The Carry Trader – What Forex Style Suits You?
A carry trade is the term given where an investor sells a currency with a relatively low interest rate to buy a different currency yielding a higher interest rate. An example of the trade in the AUDJPY would be where an investor buys AUD to invest at a yield of 3.85%, selling JPY, costing 0.55% on the JPY amount sold (or borrowed). They stand to make 3.3% per annum so long as the exchange rate does not change.
Traders are attracted to these trades as the gains can become very large when leverage is taken into account. If the trader in our example uses a commonly used leverage ratio of 10:1 they can earn a profit of 33% p.a. The big risk is the uncertainty of exchange rates. If the AUD were to fall against the JPY the trader would lose part of their return. If the AUD fell far enough they would start to lose capital.
Because these trades are done with leverage, small movements in spot can cause significant losses, requiring that traders hedge. Selling can trigger further selling and on occasions the corrections can be violent. For that reason it is important to control downside risk.
Famous Trend Trader:
Julian Robertson - The Yen Carry Trade 1995 -1998
Experienced traders control risk, inexperienced traders chase gains
Between 1995 and 1998 USDJPY appreciated more than 66%, in part due to more and more traders financing high yielding assets by borrowing JPY.
A trader who got in around the bottom would have collected around 15% on the interest rate differential to add to their 66% exchange rate gain. If they had been geared 10 to 1 they would have made around 800%. No wonder the trade got more and more popular.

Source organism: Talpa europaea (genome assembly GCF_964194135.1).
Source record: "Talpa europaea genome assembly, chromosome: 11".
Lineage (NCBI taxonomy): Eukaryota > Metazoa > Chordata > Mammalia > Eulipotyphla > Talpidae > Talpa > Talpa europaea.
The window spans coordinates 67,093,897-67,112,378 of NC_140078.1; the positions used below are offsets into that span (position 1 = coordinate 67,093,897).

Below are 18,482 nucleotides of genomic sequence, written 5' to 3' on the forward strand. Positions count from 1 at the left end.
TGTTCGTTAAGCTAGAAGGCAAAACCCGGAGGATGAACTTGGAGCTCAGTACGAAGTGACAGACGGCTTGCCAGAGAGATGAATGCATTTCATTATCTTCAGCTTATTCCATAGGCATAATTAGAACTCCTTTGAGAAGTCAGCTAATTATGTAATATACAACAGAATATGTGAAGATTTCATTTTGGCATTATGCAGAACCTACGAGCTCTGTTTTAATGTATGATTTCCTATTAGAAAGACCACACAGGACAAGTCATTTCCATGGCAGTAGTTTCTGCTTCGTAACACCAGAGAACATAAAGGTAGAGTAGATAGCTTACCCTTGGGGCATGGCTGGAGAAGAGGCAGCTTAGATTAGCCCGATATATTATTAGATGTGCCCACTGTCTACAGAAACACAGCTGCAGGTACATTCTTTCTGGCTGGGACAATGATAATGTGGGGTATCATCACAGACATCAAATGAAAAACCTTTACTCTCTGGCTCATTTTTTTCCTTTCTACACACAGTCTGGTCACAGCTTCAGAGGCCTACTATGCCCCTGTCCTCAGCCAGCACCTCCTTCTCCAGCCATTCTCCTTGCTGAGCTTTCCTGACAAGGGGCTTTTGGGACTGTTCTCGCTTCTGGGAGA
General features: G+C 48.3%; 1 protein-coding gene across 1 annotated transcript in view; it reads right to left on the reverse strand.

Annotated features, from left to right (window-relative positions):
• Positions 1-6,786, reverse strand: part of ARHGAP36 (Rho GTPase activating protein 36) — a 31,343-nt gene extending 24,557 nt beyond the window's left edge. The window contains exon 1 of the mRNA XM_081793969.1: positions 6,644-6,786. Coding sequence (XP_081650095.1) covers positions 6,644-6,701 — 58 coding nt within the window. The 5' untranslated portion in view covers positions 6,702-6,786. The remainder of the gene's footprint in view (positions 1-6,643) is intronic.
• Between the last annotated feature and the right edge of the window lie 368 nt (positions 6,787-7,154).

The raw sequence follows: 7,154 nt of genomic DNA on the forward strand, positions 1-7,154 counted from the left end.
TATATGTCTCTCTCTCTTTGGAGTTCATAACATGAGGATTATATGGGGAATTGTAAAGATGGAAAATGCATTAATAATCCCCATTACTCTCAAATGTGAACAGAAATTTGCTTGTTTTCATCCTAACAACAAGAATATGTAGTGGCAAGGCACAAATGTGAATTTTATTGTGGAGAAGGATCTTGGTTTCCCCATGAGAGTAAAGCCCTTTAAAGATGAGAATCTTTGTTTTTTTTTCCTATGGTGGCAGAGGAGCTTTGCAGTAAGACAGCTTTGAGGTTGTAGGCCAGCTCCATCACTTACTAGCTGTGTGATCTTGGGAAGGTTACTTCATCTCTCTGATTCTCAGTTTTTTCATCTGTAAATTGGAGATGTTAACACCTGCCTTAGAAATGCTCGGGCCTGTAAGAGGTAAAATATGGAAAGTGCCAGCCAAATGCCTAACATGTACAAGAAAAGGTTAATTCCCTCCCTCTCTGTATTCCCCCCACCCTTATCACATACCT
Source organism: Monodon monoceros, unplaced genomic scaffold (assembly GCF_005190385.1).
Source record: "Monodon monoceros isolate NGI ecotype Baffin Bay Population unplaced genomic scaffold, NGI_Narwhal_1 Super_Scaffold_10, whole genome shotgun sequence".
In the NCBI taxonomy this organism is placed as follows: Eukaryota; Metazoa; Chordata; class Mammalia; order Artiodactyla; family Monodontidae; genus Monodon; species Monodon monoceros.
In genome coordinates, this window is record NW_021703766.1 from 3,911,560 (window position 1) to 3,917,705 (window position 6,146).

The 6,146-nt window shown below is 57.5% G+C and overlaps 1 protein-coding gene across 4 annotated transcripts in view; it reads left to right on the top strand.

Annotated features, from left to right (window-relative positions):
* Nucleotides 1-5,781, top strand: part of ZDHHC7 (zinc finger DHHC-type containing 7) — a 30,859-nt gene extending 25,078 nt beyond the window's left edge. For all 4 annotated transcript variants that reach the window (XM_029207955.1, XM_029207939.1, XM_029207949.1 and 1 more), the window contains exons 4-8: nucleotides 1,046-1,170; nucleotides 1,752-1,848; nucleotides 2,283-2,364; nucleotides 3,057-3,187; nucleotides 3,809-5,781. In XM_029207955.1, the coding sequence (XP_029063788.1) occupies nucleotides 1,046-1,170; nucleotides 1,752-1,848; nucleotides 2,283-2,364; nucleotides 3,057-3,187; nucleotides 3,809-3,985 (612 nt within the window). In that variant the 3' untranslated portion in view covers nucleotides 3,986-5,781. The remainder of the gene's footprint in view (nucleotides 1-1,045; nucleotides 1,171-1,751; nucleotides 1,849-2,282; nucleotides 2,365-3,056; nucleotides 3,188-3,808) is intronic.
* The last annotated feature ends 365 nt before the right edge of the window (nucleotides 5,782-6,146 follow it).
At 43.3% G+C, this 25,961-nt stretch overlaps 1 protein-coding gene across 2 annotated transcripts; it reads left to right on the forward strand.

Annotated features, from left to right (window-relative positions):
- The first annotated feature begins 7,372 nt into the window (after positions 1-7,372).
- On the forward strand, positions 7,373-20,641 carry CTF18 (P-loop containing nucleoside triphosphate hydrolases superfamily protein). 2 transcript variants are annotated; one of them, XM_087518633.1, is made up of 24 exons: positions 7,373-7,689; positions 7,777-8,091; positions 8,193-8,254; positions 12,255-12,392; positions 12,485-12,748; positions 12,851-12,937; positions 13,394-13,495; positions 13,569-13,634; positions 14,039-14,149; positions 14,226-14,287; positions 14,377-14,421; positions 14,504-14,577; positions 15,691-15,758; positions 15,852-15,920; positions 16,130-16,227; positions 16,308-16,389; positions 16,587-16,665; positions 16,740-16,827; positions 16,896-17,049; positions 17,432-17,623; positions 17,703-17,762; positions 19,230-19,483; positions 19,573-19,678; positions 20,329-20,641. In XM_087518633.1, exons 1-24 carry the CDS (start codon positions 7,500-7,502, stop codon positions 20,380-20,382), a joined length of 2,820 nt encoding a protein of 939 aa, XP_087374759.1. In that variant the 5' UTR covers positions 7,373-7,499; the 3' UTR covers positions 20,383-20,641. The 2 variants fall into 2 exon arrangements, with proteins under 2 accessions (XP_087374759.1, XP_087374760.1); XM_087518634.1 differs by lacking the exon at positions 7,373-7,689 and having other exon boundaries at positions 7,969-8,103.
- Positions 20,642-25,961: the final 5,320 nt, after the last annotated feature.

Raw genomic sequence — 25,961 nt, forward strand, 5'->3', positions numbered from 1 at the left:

But a day of reckoning was to come. Julian Robertson of the Tiger fund was just such a casualty in the unwind. In a particularly bad day for him on October 7, 1998, the Tiger Fund lost a whopping $2 billion when the yen gained more than 8% against the U.S. dollar.
5 Facts About Carry Trading
1) Profit Generation
A long carry trade generates profit off the difference in interest between the higher and lower yielding currency
2) Potential Losses
Losses can be incurred quickly during periods of risk aversion where investors exit carry trades in pursuit of safer lower yielding asset classes (i.e. US Treasuries)
3) Volatile Pairs
Carry trade currency pairs can be extremely volatile due to the volume of “hot” money transitioning through high yield currencies over short time periods
4) The Long Term
Significant profits can be earned over time through the carry trade meaning it can be an excellent addition to a trader’s long term strategy portfolio
5) Popular Currencies
One of the most popular carry trades is the Australian Dollar against the Japanese Yen
Carry Trading On MahiFX
1) Identify Good Entry Levels
As the carry trade currency pairs can be extremely volatile it is extremely important to time your trade well. MahiFX charts and technical indicators are ideal for this purpose.
2) Scale Positions
You may want to scale your carry trade positions up and down which is easy to do inside of a book.
3) Apply Stop Losses
The application of stop loss and take profit orders against your carry trade is simple, and they also automatically resize to reflect the size of your position
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